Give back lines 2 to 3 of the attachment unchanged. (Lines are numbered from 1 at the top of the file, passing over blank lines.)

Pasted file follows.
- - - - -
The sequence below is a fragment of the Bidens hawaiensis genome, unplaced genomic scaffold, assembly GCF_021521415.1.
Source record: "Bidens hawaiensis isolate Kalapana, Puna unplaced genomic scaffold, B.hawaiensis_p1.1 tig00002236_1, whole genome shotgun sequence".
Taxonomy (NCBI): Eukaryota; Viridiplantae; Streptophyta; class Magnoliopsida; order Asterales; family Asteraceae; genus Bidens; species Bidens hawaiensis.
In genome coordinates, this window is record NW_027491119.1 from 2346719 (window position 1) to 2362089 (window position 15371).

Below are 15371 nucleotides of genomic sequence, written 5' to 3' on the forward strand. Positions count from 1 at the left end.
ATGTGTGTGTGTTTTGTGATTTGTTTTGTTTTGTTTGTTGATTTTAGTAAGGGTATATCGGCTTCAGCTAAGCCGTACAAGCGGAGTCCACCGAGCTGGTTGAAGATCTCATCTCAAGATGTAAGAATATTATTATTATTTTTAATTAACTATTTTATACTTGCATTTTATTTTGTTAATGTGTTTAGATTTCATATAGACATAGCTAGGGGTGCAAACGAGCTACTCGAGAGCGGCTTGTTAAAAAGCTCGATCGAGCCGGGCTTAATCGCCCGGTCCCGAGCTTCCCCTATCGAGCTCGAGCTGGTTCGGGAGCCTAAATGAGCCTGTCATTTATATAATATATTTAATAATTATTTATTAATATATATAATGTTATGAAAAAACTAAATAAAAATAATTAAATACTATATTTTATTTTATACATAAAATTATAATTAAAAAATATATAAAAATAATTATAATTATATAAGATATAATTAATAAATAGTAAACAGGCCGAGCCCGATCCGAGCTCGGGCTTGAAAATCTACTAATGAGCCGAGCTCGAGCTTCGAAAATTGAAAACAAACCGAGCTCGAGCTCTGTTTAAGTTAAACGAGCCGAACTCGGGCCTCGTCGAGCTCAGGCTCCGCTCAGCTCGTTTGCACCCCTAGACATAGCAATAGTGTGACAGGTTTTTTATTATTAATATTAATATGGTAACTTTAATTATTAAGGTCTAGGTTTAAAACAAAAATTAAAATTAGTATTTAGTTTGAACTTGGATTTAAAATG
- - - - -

Source record: "Bidens hawaiensis isolate Kalapana, Puna unplaced genomic scaffold, B.hawaiensis_p1.1 tig00002236_1, whole genome shotgun sequence".
Taxonomy (NCBI): Eukaryota; Viridiplantae; Streptophyta; class Magnoliopsida; order Asterales; family Asteraceae; genus Bidens; species Bidens hawaiensis.